You don't me. I've never met you but we wear the same uniform in the kitchen. We have the same attitude. All four of our hands are scarred. You have oil burns and I have caramel scars. Neither one of us has seen real sunshine in 10 years. Both our paychecks suck., although there's a good chance that mine sucks worse than yours.
You probably don't like eating dessert, but I do. You think creme brulee and molten chocolate cake are fantastic, and maybe even tiramisu. I think blanching tripe is icky and I cringe at the thought of butchering live lobsters. You might have trouble following a recipe involving grams. I get off on order and cleanliness and you think I'm crazy.
Sometimes we are similar, but more of the time we are quite different.
You would like me to come and accent your salty food with a little something sweet.
The problem is that I don't sleep in your kitchen if I'm consulting. Your house has a guest room and it's where I wash up, but I don't stay overnight. This means that, because you pay the mortgage and I just bring the odd green bean casserole and bundt cake, it is your job to taste everything I make all the time, because I am not there to serve it. This is where it's difficult.
It is at this juncture that I release my children into your hands. We have to trust each other, we have to respect each other, and it would help if we each knew something about each others methods-- not super specifically like your secrets and palate, but if you don't know how to reach nappe and I don't know how to saute scallops to tender perfection, we are in a relationship headed towards disaster.
those red flags are not waving you in.
How do we create and sustain this tenuous relationship? How do I stand in front of the school and watch my children run to school where I am not with them, garnishing and paying close attention to their crumb and texture? How do you communicate with me when it appears as though we speak another language.
Anthony Bourdain says in Kitchen Confidential pastry chefs are the neurologists of the kitchen.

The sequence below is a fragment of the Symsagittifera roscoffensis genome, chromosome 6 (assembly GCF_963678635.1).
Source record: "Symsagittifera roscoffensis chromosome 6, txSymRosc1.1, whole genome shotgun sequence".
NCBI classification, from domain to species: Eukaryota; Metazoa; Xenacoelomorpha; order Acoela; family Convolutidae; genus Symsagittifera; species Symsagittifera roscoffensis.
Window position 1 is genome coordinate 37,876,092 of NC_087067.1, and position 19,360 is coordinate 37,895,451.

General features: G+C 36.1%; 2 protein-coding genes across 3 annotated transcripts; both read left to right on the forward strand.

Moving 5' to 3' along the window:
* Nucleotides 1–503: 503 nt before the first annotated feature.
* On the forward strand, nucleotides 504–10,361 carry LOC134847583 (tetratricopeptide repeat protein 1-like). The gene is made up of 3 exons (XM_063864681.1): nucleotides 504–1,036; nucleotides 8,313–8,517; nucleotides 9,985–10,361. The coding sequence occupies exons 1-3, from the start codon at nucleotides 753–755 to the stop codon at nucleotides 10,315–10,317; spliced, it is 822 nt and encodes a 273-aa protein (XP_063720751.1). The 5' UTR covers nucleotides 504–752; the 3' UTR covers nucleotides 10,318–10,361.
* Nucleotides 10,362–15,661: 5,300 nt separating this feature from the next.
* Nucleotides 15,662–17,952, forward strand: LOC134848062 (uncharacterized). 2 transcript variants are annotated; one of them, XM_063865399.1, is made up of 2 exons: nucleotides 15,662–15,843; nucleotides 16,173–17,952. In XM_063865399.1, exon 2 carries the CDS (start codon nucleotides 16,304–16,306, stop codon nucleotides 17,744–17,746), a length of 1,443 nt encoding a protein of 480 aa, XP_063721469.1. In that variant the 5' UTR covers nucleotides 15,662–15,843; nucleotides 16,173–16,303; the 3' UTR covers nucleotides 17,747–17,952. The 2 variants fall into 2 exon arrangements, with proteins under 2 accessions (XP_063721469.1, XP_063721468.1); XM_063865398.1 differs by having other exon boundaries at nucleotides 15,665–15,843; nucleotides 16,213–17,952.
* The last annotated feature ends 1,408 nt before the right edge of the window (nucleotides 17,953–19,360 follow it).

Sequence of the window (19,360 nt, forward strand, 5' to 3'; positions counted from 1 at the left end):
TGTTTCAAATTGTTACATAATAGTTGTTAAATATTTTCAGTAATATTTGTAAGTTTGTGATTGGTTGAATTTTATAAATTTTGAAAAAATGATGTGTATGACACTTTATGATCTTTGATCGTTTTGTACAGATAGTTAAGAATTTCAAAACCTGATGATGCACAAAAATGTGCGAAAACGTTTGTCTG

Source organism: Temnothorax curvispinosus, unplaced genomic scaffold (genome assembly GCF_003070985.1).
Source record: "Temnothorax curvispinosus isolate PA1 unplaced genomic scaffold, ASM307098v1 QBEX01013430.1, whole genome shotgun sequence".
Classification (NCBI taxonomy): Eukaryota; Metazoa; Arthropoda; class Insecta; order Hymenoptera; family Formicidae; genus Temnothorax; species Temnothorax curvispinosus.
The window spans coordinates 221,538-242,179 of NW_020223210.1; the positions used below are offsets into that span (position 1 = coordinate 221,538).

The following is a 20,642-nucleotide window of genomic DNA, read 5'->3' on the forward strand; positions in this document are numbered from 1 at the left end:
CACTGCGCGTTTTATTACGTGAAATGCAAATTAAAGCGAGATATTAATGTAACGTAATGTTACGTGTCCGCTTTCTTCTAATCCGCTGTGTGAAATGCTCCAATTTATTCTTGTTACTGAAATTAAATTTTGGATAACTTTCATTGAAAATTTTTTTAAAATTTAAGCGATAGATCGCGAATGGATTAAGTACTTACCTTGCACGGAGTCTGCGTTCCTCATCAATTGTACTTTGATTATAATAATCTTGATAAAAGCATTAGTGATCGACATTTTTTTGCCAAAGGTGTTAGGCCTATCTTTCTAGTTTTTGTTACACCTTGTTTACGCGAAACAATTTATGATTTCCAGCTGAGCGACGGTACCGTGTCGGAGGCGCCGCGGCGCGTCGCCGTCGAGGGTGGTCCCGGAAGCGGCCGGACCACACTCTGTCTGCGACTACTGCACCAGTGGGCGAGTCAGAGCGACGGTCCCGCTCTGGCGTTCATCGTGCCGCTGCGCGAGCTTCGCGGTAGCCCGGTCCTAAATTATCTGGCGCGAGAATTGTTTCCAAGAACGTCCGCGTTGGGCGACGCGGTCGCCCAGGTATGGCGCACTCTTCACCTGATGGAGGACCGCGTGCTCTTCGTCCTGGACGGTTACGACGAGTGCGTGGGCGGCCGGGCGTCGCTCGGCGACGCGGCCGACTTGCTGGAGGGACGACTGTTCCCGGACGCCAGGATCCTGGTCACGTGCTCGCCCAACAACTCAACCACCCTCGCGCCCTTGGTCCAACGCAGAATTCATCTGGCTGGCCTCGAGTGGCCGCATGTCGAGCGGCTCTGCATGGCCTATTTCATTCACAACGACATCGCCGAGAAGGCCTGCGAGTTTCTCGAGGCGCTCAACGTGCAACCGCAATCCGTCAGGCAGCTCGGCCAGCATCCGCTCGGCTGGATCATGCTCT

How do we navigate this rocky terrain for which there are no maps? Each consulting gig is it's own thing, no two alike. I'm like a traveling circus performer. Bend this way or that, apply make up for smile or frown, juggle eggs or play with fruit, create fancifulness or down home heart warming goodnesses.
Be who I can't be. Be who I don't want to be. Be making things I don't want to eat.
It's all right, I can be your stuntman.
I'm no line cook anymore. I like sugar and alchemy. I'm macho too, but in a different way.
Another pastry chef recently contacted me. She wanted to know what consulting is like, how much does it pay and how do you let people know you exist. A different person wrote to me, a savoury chef-- she said that she didn't think she could consult-- to have someone else in charge of her food-- she could not imagine letting go of it in that way. Two months ago a close friend of mine said it seemed to him that I was really good about talking about my feelings, better than most.
What do I say to all of this? Nothing is easy. I make it look easy? You're not inside my head, my heart. I am not my recipes. And if I give someone a folder of lists of ingredients, amounts and times & temperatures, they cannot be me. Who takes care of a pot de creme like me? Who watches those custards like they were newborn babies, who listens to their every breath like me? No one.
I thought I could leave my heart at the doorjam if I was a consultant.
At the end of this week I make a transition: I am done with one kitchen and I start to support another. In between I go where the bagels are real but the face features and lawns are not.
It's all a process, yo. You want advice from me in this area? Sorry, I am taking a vacation from making it look easy. Now it's your turn.
Whatever will be will be.